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The day after the Congress ends, Ajaccio and Corsica will pick up the standard of marine conservation and host in close succession the Ajaccio Ministerial Conference for Ocean Conservation (Oct. 26 and 27) and the second international summit of the Marine Protected Area Agency Partnership (Oct. 28 and 29).
Corsica is the most mountainous of all the Mediterranean islands, with around fifty of its summits culminating at more than 6500 ft. At the same time, it offers an extremely varied coastline featuring marinas, seaside resorts, beaches of fine sand and wild creeks.
Its vegetation is made up in equal proportion of forest and scrubland. Its many lakes, rivers and streams, fed in the springtime by melting snow, have earned it the nickname of “the green island”.
Corsica enjoys an exceptional climate all year round. The sea and mountains combine to regulate temperatures throughout the year, resulting in a climate that is warm and dry in the summer while remaining mild in the winter.
Corsica harbors an outstanding array of biodiversity preservation initiatives. Its six nature reserves, both marine and coastal, cover close to 200,000 acres.
The island’s western coast features an impressive UNESCO World Heritage Site: the Gulf of Porto (itself part of the Corsica Regional Nature Park), encompassing Calanche of Piana, Gulf of Girolata and Scandola Nature Reserve.
The northeastern part of the island harbors Biguglia Lagoon Nature Reserve, a Ramsar-listed wetland site. Its management goals combine river-basin conservation and the sustainable economic development of an agricultural and residential coastal plain.
These various protected areas provide shelter to distinctively Mediterranean species of fauna and flora, such as posidonia meadows, red corals, groupers and giant limpets. They also contribute to the region’s economic development by safeguarding traditional industries, like small-scale fishing, and encouraging new activities that respect natural habitats, such as wildlife tourism.
Efforts to develop the island on a sustainable basis were reinforced in 2002, when a legal review gave the Corsica Territorial Collectivity new responsibilities for creating and managing nature reserves, leading to the forging of closer links with the Agence des aires marines protégées (French Marine Protected Areas Agency).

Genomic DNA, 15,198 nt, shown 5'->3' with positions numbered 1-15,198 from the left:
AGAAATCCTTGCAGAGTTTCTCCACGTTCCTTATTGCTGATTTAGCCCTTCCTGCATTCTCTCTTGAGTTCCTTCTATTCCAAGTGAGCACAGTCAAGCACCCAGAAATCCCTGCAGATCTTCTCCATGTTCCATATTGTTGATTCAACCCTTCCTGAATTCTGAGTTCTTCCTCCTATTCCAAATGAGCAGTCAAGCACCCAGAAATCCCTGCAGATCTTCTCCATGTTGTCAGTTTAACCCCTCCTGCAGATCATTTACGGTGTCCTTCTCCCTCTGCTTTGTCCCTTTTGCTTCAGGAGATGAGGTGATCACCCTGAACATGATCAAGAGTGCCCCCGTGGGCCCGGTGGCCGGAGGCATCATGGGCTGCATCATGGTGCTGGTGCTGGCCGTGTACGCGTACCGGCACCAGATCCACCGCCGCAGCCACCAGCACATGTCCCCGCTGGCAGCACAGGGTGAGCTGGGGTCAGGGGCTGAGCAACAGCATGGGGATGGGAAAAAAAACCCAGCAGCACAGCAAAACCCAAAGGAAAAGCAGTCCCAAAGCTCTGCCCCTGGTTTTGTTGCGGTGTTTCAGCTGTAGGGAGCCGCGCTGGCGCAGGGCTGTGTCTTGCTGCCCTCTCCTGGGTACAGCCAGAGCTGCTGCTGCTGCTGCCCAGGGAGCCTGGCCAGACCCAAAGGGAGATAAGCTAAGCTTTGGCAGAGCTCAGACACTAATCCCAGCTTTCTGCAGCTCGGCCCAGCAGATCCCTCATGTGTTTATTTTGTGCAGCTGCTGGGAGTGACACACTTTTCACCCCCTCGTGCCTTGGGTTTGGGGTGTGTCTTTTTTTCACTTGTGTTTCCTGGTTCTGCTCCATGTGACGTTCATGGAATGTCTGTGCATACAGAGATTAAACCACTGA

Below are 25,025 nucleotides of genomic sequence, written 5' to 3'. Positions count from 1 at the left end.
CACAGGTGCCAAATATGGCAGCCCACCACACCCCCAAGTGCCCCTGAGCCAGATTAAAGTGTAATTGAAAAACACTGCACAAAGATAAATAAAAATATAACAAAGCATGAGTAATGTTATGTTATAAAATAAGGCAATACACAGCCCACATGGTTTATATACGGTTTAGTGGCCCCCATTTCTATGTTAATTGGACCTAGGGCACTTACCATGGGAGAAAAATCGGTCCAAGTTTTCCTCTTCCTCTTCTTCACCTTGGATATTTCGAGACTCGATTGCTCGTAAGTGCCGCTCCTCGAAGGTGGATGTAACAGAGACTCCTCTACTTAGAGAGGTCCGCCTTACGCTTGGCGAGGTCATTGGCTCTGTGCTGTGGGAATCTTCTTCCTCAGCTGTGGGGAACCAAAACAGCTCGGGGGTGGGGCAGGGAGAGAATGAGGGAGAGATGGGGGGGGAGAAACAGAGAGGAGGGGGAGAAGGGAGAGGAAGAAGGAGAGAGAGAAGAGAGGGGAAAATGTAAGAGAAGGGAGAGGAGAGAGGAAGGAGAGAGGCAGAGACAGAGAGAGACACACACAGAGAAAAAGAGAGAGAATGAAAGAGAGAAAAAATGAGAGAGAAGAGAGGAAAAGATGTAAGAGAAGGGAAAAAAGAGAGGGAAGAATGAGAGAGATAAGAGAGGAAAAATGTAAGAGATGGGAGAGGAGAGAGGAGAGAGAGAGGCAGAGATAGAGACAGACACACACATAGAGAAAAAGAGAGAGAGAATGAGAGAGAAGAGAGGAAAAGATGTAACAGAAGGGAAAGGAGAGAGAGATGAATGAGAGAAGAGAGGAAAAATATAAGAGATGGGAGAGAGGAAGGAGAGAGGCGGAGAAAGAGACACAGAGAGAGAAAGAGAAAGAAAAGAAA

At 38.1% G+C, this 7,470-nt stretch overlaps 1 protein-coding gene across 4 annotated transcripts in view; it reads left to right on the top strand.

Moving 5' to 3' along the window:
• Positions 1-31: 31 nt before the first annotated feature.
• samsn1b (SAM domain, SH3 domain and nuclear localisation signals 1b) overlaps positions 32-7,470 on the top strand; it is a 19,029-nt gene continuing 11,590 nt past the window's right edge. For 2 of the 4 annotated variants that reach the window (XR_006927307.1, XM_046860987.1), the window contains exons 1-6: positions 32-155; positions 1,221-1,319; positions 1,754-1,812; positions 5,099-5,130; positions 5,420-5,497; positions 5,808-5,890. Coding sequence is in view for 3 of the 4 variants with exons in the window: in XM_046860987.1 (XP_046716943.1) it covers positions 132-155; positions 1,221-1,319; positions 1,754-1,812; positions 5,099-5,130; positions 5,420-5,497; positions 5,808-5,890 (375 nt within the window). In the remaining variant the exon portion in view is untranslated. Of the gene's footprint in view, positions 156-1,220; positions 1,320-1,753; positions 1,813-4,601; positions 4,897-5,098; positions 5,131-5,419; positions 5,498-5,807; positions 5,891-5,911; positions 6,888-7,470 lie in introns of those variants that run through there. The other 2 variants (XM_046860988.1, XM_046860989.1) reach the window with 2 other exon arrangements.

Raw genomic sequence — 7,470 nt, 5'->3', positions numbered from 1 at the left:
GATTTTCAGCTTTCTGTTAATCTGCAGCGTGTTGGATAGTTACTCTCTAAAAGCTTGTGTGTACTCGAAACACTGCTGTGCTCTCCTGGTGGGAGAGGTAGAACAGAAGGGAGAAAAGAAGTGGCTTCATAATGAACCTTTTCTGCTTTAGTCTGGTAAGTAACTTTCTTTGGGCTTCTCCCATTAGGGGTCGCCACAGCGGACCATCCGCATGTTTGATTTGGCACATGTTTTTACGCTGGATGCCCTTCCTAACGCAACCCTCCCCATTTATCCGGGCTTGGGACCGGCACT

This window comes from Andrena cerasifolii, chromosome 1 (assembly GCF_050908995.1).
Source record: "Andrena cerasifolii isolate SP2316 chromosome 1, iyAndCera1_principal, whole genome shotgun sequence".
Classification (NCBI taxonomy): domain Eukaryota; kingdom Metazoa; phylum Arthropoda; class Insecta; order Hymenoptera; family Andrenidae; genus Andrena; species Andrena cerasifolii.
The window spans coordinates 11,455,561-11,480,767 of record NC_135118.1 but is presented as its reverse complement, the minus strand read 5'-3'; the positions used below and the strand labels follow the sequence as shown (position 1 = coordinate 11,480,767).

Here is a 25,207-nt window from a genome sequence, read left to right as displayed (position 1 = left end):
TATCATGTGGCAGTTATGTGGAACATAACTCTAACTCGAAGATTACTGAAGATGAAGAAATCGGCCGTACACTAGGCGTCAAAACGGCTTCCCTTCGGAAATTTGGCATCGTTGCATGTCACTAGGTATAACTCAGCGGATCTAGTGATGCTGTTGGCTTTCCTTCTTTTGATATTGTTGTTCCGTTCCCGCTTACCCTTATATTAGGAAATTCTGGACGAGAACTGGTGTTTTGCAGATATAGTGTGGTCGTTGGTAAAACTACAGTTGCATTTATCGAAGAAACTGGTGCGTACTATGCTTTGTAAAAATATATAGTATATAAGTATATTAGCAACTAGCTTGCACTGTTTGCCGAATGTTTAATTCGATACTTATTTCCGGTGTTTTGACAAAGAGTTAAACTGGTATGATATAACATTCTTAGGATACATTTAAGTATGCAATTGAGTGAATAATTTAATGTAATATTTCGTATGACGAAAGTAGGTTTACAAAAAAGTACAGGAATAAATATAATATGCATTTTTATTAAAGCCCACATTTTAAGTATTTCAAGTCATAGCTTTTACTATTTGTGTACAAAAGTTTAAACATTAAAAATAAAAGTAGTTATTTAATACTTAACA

Extending out from the island’s southern tip, the European Grouping of Territorial Cooperation - International Marine Park of the Strait of Bonifacio (EGTC-PMIBB), between Corsica and Sardinia, breaks new ground by applying the EGTC legal instrument to the cross-border management of marine protected areas.
The EGTC-PMIBB, created on Dec. 7, 2012, in Bonifacio, brings together French and Italian players. On the French side, they include the Office de l’environnement de la Corse (Corsica Environment Office, which oversees Strait of Bonifacio Nature Reserve, the largest on the island), adjacent land managed by the Conservatoire du littoral (agency responsible for the preservation of the French coastline), and Tre Padule de Suartone Nature Reserve. The Italian side is represented by Maddalena Archipelago National Park.
Corsica also stands at heart of Pelagos Marine Mammal Sanctuary. Another case of cross-border cooperation, it extends from the northern tip of Sardinia all the way to the coastline of mainland France, Italy, and Monaco.
The Sanctuary was created in 1992, based on the observation that while the area shelters dense populations of marine mammals, they stand under increasing pressure from human activities. Stress factors include fishing, urbanization, collisions with ships, pollution, and whale watching.
The Sanctuary monitors the evolution of marine mammal populations and of their habitats, while promoting respectful behaviors among all those who use the sea.